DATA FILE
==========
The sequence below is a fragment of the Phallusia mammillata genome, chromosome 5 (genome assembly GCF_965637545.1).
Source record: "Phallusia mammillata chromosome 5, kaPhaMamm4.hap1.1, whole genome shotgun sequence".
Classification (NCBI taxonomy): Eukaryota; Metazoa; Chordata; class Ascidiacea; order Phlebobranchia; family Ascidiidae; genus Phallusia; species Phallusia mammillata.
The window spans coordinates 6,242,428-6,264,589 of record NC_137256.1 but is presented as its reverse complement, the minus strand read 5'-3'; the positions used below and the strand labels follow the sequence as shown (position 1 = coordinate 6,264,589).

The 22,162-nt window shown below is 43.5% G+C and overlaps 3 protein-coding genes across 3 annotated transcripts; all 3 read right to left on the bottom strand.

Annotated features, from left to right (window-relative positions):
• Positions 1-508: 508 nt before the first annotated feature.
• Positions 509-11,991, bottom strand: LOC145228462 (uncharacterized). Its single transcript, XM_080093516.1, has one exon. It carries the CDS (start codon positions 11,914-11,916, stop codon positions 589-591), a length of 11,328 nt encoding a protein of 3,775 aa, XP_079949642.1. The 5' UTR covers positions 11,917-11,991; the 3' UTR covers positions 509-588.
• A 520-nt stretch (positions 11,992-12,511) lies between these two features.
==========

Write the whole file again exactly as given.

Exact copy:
The sequence below is a fragment of the Phallusia mammillata genome, chromosome 5 (genome assembly GCF_965637545.1).
Source record: "Phallusia mammillata chromosome 5, kaPhaMamm4.hap1.1, whole genome shotgun sequence".
Classification (NCBI taxonomy): Eukaryota; Metazoa; Chordata; class Ascidiacea; order Phlebobranchia; family Ascidiidae; genus Phallusia; species Phallusia mammillata.
The window spans coordinates 6,242,428-6,264,589 of record NC_137256.1 but is presented as its reverse complement, the minus strand read 5'-3'; the positions used below and the strand labels follow the sequence as shown (position 1 = coordinate 6,264,589).

The 22,162-nt window shown below is 43.5% G+C and overlaps 3 protein-coding genes across 3 annotated transcripts; all 3 read right to left on the bottom strand.

Annotated features, from left to right (window-relative positions):
• Positions 1-508: 508 nt before the first annotated feature.
• Positions 509-11,991, bottom strand: LOC145228462 (uncharacterized). Its single transcript, XM_080093516.1, has one exon. It carries the CDS (start codon positions 11,914-11,916, stop codon positions 589-591), a length of 11,328 nt encoding a protein of 3,775 aa, XP_079949642.1. The 5' UTR covers positions 11,917-11,991; the 3' UTR covers positions 509-588.
• A 520-nt stretch (positions 11,992-12,511) lies between these two features.